Welcome to the website woven for wordaholics, logolepts, and verbivores. Carnivores eat meat; herbivores eat plants and vegetables; verbivores devour words. If you are heels over head (as well as head over heels) in love with words, tarry here a while to graze or, perhaps, feast on the English language. Ours is the only language in which you drive in a parkway and park in a driveway and your nose can run and your feet can smell.

literature

 

When the SDSU basketball team summited the mountain of a 20-0 record as the only undefeated team in Division I this season, U-T sports columnist Bryce Miller waxed ecstatic in praise of the Aztecs’ suffocating defense. He went on to applaud the players’ productive offense: “This team, a Frankenstein’s monster of coach Brian Dutcher’s transfer-plucking making, fuels nightmares on the other end of the court, too.”

Most of us would have written just Frankenstein, but Miller got it right. Frankenstein refers to the mad doctor (actually the young medical student) in Mary Wollstonecraft Shelley’s classic horror novel, Frankenstein, not the Boris Karloff character. Old Zipperneck is properly alluded to as Frankenstein’s monster, just as Bryce Miller wrote it. Puristically, the cliché “creating a Frankenstein” makes no sense.

DEAR RICHARD LEDERER: A recent U-T headline read: WOMAN HIT GIRL WITH CAR WHOM SHE THOUGHT WAS MEXICAN. Had the headline writers seen the “she thought” as an aside and enclosed in commas, I trust they would have noted that girl was subject of was Mexican and not the object of the driver’s thought process. –David Chadwick-Brown, Banker’s Hill

David Chadwick-Brown is spot on. The subject of the verb was should be who, not whom, because the interrupting clause “she thought” exerts no grammatical force on the pronoun. Too, the headline is afflicted with a misplaced modifier that seems to state that the driver thought the car, not the girl, was Mexican. WOMAN DROVE HER CAR INTO GIRL WHO SHE THOUGHT WAS MEXICAN would have avoided both gaffes.

DEAR RICHARD LEDERER: In a U-T editorial about Poway Mayor Steve Vaus appeared “Then he went on television to say tests had showed that . . .” Is it correct to write, “tests had showed” rather than “tests had shown”? Leaving out had, the sentence could have been written as “Then he went on television to say tests showed that . . .” -Jerry Litvinoff, Del Cerro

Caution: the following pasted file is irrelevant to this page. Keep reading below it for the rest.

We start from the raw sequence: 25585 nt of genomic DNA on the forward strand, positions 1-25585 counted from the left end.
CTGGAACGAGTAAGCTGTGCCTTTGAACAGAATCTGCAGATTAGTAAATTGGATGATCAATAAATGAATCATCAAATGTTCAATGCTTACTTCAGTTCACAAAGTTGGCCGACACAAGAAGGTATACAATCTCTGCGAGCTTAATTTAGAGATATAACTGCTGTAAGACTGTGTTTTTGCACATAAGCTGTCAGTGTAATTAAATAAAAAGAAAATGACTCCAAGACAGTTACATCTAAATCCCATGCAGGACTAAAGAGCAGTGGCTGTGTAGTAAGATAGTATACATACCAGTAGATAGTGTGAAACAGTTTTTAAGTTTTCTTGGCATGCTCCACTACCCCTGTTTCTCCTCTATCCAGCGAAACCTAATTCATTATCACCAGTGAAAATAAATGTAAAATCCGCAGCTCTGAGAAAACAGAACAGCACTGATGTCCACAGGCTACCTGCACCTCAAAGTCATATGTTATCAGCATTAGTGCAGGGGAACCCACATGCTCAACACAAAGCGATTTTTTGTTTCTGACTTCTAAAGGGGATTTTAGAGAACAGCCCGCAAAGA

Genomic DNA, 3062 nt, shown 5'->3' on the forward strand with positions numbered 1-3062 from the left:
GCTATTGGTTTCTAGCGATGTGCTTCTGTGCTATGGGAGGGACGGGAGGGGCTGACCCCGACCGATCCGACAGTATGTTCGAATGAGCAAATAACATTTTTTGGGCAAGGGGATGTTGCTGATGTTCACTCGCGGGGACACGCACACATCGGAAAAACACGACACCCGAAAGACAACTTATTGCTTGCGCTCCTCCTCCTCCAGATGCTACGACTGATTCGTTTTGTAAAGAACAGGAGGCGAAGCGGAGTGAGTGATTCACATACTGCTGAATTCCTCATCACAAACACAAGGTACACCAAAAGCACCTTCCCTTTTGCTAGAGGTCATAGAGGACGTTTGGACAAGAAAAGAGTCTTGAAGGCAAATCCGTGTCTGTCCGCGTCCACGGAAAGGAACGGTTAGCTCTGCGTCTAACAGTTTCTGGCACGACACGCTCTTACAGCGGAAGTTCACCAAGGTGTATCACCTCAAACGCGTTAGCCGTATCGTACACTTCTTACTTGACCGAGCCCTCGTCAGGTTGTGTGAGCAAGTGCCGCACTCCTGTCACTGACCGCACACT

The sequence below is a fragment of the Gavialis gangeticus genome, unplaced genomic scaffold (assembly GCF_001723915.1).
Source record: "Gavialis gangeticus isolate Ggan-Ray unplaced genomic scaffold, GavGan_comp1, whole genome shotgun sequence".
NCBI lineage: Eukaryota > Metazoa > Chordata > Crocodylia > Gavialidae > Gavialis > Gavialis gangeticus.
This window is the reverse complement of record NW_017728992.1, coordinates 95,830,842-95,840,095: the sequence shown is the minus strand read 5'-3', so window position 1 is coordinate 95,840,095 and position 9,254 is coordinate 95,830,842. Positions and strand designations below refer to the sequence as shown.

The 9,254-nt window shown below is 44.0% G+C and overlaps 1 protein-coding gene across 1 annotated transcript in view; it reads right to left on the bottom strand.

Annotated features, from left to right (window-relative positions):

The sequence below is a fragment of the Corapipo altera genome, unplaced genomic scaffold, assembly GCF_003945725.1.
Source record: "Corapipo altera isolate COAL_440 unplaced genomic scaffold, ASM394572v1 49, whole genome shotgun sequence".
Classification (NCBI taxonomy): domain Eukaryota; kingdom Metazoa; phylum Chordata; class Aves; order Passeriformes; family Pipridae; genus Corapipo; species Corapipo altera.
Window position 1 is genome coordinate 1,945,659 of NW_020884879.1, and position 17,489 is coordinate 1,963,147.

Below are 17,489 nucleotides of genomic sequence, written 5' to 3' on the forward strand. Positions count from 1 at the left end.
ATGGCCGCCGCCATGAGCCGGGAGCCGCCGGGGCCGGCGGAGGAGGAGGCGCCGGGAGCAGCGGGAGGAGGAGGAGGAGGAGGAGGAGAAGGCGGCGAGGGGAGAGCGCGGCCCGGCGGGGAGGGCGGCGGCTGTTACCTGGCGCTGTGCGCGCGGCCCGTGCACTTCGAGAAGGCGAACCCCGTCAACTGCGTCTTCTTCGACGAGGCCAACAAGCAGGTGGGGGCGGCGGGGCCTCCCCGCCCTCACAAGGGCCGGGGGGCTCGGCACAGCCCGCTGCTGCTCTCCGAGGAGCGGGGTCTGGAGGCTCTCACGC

The verb show conjugates as show in the present tense, showed in the past tense and shown in the present and past perfect tenses. Hence, Dr, Litvinoff is correct to condemn “had showed.” The most frequently occurring atrocity of this type is [chalk screeching on backboard] “I should have went to the Aztecs basketball game.”

DEAR RICHARD LEDERER: What do you think of this U-T sports headline about our World Cup women’s soccer team champions?: UNDER BRIGHT LIGHTS, U.S. SHINED. – Lance Morrow, Del Cerro

The verb should be shone, not shined. Shone means “emitted light,” figuratively in this case. Shined means “made bright by polishing, as in ‘shined shoes’.”

DEAR RICHARD LEDERER: Less than a week after your excellent column explaining the use of lie and lay (my wife’s “favorite” grammatical pet peeve, btw. You made her day!), this photo caption appeared in the U-T: “Harbor seals lay on the beach at the Children’s Pool as visitors walk on the break wall in La Jolla.” Do they not read their own newspaper? -Doug Miller, La Jolla

As I’ve frequently preached in this space, the verb lie means “to repose” and the verb lay means “to put.” In the photo caption the animals are clearly lying, not laying.

But we should all bear in mind that a newspaper is a daily marvel. The U-T is manufactured almost from scratch each day. Under the crushing pressure of breaking news and deadlines, it’s amazing how few grammar gremlins sneak into these pages.

DEAR RICHARD LEDERER: Apostrophe catastrophes annoy me no end. I am wondering about the following: “He was a friend of my father’s.” I see this apostrophe often in newspapers and books. I think it should be “He was my father’s friend.” Am I wrong? –Mary Tiesen, Carlsbad

I prefer Mary Tiesen’s concise “He was my father’s friend,” but “He was a friend of my father” and “He was a friend of my father’s” are also acceptable. That last iteration may seem redundant, but “He was a friend of mine” employs the same kind of double possessive.

DEAR RICHARD LEDERER: Do commas, periods and other punctuation marks go inside or outside of quotation marks? –William Slomanson, Hillcrest

Semicolons should always stand outside of end quotation marks, while commas and periods should always repose inside. I actually prefer the British placement of periods outside end quotation marks, but I live here, so I punctuate the American way.